Agenda item

Traffic Calming Measures Information Report


David Knowles, Head of Transport and Town Centre Projects, was present for this item and introduced the report by noting that the link between this item and the previous one was that resident demand, often through the Council’s petition process, was the primary driver behind the introduction of measures. It was initially highlighted for the benefit of residents’ knowledge that the police were the only authority that could enforce speeding violations, and that safety cameras, often referred to as speeding cameras, could not be installed by local authorities, therefore requests for such cameras could not be followed up by the Council. There were a number of tools available to the Council in terms of mitigating the impact of speeding vehicles in the Borough as outlined in the report; one of these measures was the installation of vehicle activated signs (VAS), of which the Council had recently agreed the purchase of a new set of VAS and Members were encouraged to give their feedback as Ward Councillors as to suggestions for appropriate locations around the Borough for the new signs. It was noted that there was no legal process required to install a VAS which meant they were a relatively fast method of introducing traffic calming measures.


Speed tables were also discussed as another relatively common traffic calming measure in the Borough and an important tool at the Council’s disposal to slow traffic. It was noted that these were often requested by residents by way of petition which was a useful technique for displaying resident support for such measures; however, a recent example was given as to a petition which requested the removal of speed tables that had been installed as a result of a request brought about by a previous petition, this was due to the noise created by HGVs, primarily lorries carrying skips, when they hit the speed tables. Members noted that the noise created by larger vehicles and HGVs when encountering speed tables was a burden for those residents living within the immediate vicinity of speed tables; Members were encouraged to galvanize residents into submitting a petition in those instances whereby they can directly suggest actions that they would like to see the Council take. Members discussed the parameters of speed tables and the viability of colouring them with yellows or reds to ensure their visibility and that drivers would associate them with a hazard. Officers noted that the parameters of speed tables were defined in legislation and as a duty of care, the Council must ensure that what is installed is fit for purpose; it was also added that the Council could consider installing coloured speed tables and had installed a number of coloured tables previously where there was either a red anti-skid coating on the top of the speed table or an entire zebra crossing installed upon the speed table, however it was noted that with coloured tarmac would come increased maintenance costs.


The Committee discussed concerns regarding motorists who ignored traffic restrictions with regard to banned movements/turns, speed limits and road markings. Officers noted the issue informing Members of local authorities’ ability to enforce moving traffic contraventions which can use cameras to enforce issues such as parking on zig-zag lines outside of schools and driving in bus lanes. Officers highlighted that local authorities were no longer allowed to undertake parking enforcement by camera, it was noted that this did add to the challenge of nuisance parking.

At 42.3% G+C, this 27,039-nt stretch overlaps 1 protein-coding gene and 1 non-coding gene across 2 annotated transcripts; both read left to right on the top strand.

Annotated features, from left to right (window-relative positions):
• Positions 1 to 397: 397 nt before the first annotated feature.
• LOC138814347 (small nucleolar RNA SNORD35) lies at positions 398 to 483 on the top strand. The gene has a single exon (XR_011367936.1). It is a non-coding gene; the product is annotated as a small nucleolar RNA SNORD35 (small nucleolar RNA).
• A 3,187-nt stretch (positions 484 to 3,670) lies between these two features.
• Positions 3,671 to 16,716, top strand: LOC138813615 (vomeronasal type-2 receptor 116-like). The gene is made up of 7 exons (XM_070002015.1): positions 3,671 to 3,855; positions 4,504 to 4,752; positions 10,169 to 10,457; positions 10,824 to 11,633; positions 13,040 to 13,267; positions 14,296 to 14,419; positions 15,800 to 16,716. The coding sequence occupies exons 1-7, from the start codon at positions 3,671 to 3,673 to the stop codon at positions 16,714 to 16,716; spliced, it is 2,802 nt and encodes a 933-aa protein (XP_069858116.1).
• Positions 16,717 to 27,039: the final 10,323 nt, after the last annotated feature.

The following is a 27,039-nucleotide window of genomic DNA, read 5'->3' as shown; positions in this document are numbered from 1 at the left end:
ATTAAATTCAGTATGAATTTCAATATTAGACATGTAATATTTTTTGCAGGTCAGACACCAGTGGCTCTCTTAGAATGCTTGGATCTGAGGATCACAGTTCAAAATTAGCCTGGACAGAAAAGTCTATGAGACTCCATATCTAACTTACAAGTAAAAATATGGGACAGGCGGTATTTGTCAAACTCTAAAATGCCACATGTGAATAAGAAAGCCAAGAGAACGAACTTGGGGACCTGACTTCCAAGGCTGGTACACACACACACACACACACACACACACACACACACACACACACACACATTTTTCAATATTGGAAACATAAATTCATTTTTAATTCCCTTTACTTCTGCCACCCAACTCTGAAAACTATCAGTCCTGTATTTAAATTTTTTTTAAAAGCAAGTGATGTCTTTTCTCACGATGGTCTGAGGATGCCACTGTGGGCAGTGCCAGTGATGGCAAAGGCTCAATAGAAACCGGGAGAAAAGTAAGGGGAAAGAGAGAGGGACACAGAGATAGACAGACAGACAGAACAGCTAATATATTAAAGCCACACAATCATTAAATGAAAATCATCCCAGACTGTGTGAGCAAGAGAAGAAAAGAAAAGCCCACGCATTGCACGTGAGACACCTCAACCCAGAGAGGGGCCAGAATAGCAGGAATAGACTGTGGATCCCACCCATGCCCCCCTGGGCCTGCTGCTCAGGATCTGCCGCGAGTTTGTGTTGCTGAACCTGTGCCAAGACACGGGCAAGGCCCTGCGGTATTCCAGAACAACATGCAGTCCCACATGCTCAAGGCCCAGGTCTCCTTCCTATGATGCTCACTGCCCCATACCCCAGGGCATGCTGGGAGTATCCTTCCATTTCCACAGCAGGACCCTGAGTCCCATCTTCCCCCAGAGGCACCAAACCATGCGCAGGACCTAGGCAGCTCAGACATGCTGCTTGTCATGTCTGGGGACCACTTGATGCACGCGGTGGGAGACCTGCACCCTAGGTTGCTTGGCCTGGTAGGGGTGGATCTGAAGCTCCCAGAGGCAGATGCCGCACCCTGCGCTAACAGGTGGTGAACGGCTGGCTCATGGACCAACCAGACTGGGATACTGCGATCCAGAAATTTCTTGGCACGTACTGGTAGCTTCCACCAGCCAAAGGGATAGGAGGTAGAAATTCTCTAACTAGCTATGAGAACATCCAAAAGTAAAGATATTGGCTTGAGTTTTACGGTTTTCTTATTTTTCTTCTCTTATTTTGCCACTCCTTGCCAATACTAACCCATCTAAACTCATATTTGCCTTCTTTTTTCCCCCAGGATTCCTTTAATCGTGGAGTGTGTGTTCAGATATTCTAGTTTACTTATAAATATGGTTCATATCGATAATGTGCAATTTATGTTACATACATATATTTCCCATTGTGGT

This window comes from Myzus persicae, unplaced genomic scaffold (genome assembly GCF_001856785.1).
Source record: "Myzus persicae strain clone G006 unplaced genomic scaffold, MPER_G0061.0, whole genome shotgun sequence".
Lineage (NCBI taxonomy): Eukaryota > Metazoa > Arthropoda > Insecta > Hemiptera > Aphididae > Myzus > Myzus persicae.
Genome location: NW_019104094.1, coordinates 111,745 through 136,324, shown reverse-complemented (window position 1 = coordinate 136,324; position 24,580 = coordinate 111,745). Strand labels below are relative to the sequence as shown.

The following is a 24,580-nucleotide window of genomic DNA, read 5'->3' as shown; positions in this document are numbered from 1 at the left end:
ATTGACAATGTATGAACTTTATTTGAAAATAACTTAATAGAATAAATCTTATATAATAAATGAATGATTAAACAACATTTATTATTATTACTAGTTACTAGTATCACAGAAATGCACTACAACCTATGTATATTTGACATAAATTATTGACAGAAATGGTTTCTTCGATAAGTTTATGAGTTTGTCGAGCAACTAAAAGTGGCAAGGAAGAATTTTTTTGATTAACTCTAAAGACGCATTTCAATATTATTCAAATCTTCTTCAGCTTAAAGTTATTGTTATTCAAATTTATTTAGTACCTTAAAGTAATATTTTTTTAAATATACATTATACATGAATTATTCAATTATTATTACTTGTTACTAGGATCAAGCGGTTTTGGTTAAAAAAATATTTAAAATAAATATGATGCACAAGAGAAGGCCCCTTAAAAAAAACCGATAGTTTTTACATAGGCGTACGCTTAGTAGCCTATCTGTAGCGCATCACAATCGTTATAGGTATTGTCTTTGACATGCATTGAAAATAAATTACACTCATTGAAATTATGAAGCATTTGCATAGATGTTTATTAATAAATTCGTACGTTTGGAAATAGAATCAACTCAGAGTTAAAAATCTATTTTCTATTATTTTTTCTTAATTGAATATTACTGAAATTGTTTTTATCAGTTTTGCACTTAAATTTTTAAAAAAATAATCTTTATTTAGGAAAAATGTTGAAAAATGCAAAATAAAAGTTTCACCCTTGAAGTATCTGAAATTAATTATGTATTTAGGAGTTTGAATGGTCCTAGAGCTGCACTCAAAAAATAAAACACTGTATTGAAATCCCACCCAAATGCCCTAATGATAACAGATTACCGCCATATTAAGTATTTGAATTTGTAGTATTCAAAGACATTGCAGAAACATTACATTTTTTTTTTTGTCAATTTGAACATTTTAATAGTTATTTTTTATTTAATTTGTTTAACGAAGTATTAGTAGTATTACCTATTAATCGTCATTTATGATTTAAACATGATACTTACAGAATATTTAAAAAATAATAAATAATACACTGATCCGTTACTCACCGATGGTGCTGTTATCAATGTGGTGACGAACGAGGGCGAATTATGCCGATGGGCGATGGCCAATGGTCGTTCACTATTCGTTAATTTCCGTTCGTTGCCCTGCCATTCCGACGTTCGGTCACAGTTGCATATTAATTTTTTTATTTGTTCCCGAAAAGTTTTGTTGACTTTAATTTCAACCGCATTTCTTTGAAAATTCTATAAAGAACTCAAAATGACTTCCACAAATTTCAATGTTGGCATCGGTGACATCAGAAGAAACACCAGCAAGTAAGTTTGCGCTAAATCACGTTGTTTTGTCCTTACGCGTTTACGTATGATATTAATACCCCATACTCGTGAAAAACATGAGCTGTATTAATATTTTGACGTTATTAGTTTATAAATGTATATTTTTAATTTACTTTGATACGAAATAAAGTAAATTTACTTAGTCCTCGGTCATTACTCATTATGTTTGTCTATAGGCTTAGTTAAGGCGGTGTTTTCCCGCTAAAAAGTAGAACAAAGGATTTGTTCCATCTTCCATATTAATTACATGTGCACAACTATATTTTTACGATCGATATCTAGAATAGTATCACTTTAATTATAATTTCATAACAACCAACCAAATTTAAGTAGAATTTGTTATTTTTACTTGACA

The Committee discussed the typical timeframe between the receipt of a resident petition to the implementation of traffic calming measures, should the scenario warrant measures. Officers highlighted that traffic calming measures were often funded through Transport for London (TfL), whose revenue streams were badly impacted by the Covid-19 pandemic, an impact that was still ongoing. As a result, a number of the traffic calming schemes devised over the years since the pandemic had to be redesigned or put on hold primarily due to finding a funding source for the measures. Officers informed the Committee that assurances had been given from TfL that a steady stream of funding could be expected over the coming years, possibly signalling a return to normality in terms of funding for traffic calming measures.


By way of clarification, officers confirmed that Hillingdon was part of the London Lorry Control Scheme, a scheme that seeks viable routes for the movement of HGVs over a certain weight. It operates at night and at weekends on specific roads throughout London to minimise noise pollution. It was noted that historically, boroughs paid a fee to be part of the scheme and there was a perception amongst outer London boroughs that the focus of the scheme was entirely within the central boroughs, therefore Hillingdon chose to withdraw from the scheme. This changed when London Councils, the operators of the scheme, approached all of the London boroughs stating that they had increased their resources and that there would no longer be a fee for subscribing to the scheme, Hillingdon then chose to re-join the scheme. The Committee were encouraged that Hillingdon was part of the scheme and urged officers to do what they could in their communications with London Councils to ensure that HGVs avoided the quieter residential streets in the Borough.


The Committee thanked officers for the detailed report and the breadth of work that they undertake in ensuring the Borough’s roads are safe for both pedestrians and motorists.


RESOLVED: That the Property, Highways & Transport Select Committee noted the contents of the report and provided comments to officers as necessary.

Supporting documents: